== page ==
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India’s Fascinating Fortune-Telling Robots

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Indians have long since been passionate about predicting the future. Horoscopes are created with the help of an astrologer on the very day a child is born and these documents are consulted from time to time during major milestones of a person’s life. Especially when a match is made as a part of an arranged marriage, an astrologer is duly consulted to make sure the horoscopes of the bride and groom are compatible with each other.

While all this may seem very strange to an outsider, for Indians it’s a part of normal and natural life. In fact , progress in terms of fortune-telling technology has been made too. In several homes, local astrologers have been replaced by computer software that serves the same purpose. One simply needs to enter their name and time/date of birth to receive a complete report of their past, present and future.

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Maramadi – The Famous Bull Race of Kerala

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The most famous traditional game involving bulls is Spanish bullfighting, but the people of Kerala, India, have come up with a way celebration that doesn’t involve torturing and killing poor animals. It’s called Maramadi, and it’s held every year, in the post-harvest season.

Maramadi is essentially a bull racing event, only instead of a track, it takes place in flooded rice fields, which makes it infinitely more entertaining for the crowds watching from the sidelines. In preparation for the event, the freshly ploughed fields are filled with water, thus ensuring that every competing team makes a big splash for the audience. Although bulls are the main competitors in Maramadi, their human masters have the important role of guiding them during the race, making sure they don’t stray off the course before reaching the finish line. Each team consists of two bull and three guides, who have to keep up with the animals if they want a shot at wining. That of course takes good speed perfect balance.

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Amazing Indian Girl Is Friends with Six King Cobras

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India has long been known as the land of the snake charmers. But here’s something very unusual. An 8-year-old Indian girl who plays all day  not with other girls, but with her pet King Cobras.

Kajol Khan lives in the village of Ghatampur in Uttar Pradesh, with her parents, six sisters, two brothers and six pet Cobras, her best friends. She comes from a family of snake catchers and hopes to carry on in her father’s footsteps someday. Her father, 55-year-old Taj Mohammad has been working as a snake catcher in Ghatampur for the past 45 years. While he has already passed on his skills to his son, he’s unexpectedly found himself a mentor to his daughter Kajol. The little girl has been used to snakes crawling around her since she was a baby, and hence feels nothing out of the ordinary in their presence. In fact, she prefers hanging out with her slithering buddies rather than go to school. She has been bitten – on her stomach, cheeks and hands – but this is hardly of any concern to her. Kajol has always been able to make a full recovery, thanks to her father’s herbal medicine, which has been a family secret for generations. “I have a lot of fun with the cobras. It hurts when they bite me but sometimes it’s my own fault because I tease them. It’s quite funny.”

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Human Spit Could Cause Indian Bridge to Collapse

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Howrah Bridge, located in Kolkata,  India, is a cantilever bridge that spans over Hooghly River. Built during the British rule, in 1943, it is one of the most famous symbols of Kolkata.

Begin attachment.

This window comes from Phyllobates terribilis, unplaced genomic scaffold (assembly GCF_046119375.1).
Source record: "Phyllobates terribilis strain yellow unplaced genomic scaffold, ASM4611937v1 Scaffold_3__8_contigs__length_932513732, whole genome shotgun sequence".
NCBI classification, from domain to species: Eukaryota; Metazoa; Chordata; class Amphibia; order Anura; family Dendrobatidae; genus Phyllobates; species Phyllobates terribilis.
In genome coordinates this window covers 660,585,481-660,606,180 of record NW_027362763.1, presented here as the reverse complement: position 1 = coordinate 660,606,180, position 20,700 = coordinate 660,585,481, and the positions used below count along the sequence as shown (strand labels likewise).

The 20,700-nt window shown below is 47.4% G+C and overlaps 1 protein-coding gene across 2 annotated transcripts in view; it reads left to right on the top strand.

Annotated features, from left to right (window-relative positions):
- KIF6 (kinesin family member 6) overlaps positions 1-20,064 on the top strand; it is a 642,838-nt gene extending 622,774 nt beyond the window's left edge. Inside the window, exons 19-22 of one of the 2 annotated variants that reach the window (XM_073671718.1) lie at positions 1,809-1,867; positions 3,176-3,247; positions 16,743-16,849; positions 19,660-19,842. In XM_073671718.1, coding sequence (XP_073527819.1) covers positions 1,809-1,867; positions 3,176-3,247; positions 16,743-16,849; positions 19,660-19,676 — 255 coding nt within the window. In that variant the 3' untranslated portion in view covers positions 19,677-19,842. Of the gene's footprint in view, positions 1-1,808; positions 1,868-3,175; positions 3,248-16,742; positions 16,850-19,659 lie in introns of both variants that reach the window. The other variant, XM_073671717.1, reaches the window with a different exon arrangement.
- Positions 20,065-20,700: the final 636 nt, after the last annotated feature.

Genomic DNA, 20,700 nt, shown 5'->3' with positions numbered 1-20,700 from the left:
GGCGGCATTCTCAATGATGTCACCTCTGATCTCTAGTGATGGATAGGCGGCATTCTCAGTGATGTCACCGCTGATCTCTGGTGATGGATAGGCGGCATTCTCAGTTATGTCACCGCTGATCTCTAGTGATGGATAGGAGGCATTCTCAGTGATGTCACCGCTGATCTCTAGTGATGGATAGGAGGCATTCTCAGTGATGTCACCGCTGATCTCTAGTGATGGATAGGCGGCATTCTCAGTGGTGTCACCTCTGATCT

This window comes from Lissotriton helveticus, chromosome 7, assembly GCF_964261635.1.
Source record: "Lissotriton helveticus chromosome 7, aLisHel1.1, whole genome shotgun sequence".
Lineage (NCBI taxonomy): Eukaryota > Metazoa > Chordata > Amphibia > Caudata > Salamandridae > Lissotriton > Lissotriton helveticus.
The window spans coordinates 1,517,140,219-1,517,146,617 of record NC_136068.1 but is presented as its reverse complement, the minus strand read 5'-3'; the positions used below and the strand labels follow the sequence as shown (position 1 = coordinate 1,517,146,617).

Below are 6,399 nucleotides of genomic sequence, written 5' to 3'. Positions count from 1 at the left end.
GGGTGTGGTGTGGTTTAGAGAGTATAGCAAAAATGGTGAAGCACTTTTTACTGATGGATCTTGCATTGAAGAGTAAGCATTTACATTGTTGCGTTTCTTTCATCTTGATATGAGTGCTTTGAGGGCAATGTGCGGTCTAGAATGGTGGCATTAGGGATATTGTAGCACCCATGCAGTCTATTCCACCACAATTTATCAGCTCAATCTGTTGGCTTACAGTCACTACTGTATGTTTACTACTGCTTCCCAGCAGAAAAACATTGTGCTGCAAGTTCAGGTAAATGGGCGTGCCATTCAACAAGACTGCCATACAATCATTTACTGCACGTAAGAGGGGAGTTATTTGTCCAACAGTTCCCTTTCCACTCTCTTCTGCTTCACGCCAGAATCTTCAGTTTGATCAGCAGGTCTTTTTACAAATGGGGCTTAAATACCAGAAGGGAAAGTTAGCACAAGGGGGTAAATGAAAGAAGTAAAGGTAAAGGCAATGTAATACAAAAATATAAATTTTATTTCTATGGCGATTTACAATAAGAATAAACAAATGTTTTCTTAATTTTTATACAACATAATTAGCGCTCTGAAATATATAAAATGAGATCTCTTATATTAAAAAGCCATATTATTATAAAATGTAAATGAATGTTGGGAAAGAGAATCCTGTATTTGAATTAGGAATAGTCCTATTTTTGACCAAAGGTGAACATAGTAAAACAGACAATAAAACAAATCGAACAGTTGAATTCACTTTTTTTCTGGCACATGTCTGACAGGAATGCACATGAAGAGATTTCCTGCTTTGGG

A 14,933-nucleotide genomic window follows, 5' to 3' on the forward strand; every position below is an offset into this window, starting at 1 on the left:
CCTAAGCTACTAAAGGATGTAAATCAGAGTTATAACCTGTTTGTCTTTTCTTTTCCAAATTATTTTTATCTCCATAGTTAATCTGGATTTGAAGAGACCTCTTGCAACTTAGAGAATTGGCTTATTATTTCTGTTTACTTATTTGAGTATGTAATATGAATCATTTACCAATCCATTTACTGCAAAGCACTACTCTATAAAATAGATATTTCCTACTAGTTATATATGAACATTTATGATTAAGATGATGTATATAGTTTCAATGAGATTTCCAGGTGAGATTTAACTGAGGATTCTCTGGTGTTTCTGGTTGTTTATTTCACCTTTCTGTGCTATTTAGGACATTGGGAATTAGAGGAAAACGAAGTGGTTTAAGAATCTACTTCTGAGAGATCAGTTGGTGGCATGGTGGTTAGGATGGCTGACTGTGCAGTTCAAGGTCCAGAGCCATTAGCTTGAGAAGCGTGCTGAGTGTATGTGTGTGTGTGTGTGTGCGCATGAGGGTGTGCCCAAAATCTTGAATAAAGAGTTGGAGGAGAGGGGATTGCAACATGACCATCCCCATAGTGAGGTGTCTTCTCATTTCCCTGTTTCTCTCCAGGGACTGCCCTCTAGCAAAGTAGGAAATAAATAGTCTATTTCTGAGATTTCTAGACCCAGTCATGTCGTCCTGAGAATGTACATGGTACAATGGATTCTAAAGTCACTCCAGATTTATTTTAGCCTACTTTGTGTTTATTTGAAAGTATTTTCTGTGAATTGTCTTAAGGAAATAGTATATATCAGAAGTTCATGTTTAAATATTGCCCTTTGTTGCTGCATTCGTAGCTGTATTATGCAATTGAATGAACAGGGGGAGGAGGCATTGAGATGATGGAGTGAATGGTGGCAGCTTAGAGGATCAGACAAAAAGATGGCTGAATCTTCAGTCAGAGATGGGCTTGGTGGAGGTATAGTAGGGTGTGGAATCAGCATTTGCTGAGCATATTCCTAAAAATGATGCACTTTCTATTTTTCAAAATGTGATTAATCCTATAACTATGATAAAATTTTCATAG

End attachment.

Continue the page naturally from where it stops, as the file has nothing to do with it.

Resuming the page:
The nearly 70-year-old bridge however, is in danger of collapsing, not from age, but from human saliva. It is common to find many locals chewing paan (a mild intoxicant containing betel nuts and leaves), and then spitting out red-tinged saliva on the steel hangers of the bridge. This is not only unsightly, but the corrosion caused by the accumulation of several years worth of saliva, is a cause of serious concern. Bird droppings are also a major cause for the corrosion of the bridge, and regular cleaning was undertaken ever since this threat was identified. The cleaning is apparently not good enough to work its way through the layers of spit and local authorities say the corrosion has caused so much damage that the thickness of the hangers has reduced to half of the original, from 6mm to 3mm.

Photo: Deshakalyan Chowdhury/AFP

Efforts are being made to salvage this old Indian monument from disgrace. Engineers have come up with an idea to cover the steel with sheets of fiberglass. There are other factors that are a cause for concern in the maintenance of the bridge, such as damage from vehicles due to rash driving. Over 100,000 vehicles are known to cross the bridge every day, along with around 150,000 pedestrians on the walkways.

Designer Creates Shirt That’s More Expensive Than a Car

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The Royals of ancient times wore clothes that were studded with precious stones and metals. Now you can too, if you are ready to pay an arm and a leg, that is. Or just five million rupees ($97,500).

This pricey shirt was created by an Indian designer, Amitabh Chandel. A descendant of a royal family himself, he says he wanted to create a shirt suitable for today’s royalty. What makes the shirt so expensive is the fine silk it’s made of, and the diamond buttons, set in gold. The shirt is in fact part of an entire collection, the price range starting at around 50,000 Rupees ($950). He says that modern royal men, as well as commoners are welcome to place orders for the shirts. Mr. Chandel says claims these shirts are a perfect blend of the practical and the royal. Since traditional royal attire cannot be worn every day, these shirts allow a sense of richness to pervade regular clothing.